PITTSBORO, N.C. (WNCN) – If you’ve visited Jordan Lake recently, you may have noticed a change. That’s because the water levels are several feet below where they should be.
Thousands of people visit Jordan Lake to be surrounded by nature and water. But recently, there’s less water. Jordan Lake’s normal water level is 216 feet above sea level. As of Tuesday, it’s 212 feet.
“That is in drought conditions. So we have instituted our drought contingency plan since about August, which reduces our outflows from the dam to help maintain the water level here at Jordan,” said Shannon Maness, Chief Ranger for U.S. Army Corps of Engineers.
The U.S. Corps of Engineers reports that water levels are down at Jordan Lake four feet below normal. At the Farrington Point boat ramp, more people are having to get through the sand before getting to the water. And it’s not just sand people are seeing.
“You may see some foundations of buildings or railroad tracks and that type of thing, which leaves an interesting history,” said Chief Maness.
Chief Ranger Shannon Maness said he encourages people to explore the area but to leave behind what they find since it is part of the area’s history.
He also added the general area was largely agriculturally based, and there were a lot of tobacco farms. When the lake was brought into existence, a lot of those home sites were relocated. They did leave the foundations of the homes which may be seen now.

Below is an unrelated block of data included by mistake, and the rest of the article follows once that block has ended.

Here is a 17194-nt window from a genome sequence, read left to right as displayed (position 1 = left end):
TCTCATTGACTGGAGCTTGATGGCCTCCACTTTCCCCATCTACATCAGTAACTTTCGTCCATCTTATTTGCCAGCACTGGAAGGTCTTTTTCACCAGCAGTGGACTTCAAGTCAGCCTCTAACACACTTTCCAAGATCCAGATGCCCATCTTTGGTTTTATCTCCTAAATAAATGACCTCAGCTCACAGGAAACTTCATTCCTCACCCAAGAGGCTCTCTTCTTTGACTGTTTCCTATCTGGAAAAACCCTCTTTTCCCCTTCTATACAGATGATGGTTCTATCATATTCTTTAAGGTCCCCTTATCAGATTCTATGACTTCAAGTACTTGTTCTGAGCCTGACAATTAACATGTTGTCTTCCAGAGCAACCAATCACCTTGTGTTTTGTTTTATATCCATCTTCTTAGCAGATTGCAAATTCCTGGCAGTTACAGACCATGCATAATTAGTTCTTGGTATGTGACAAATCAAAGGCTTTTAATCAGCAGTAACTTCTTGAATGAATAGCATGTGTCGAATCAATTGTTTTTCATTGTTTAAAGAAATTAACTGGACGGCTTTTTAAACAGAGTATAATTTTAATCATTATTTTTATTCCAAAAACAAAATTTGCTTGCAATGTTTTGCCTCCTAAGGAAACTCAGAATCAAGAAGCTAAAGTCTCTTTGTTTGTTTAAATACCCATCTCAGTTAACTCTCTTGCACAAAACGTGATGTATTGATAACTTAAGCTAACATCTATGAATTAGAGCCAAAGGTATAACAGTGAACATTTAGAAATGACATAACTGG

Chief Maness also warns to slow down when out on the water because there may be more stomps that have not been there before. When on land, be cautious of sand sinking.
“Feel free to take a lot of photos and just leave your footprints behind. Just be careful,” said Chief Maness.
Chief Maness said the watershed goes all the way to Greensboro. Unless the entire watershed gets water or rain, it’s going to be low. The solution to this drought is simply just waiting for more rain.
“We still have to maintain the state minimum capacity of reducing those flows downstream while still maintaining wildlife habitat as well as water resources and allocations downstream from us as well,” said Chief Maness.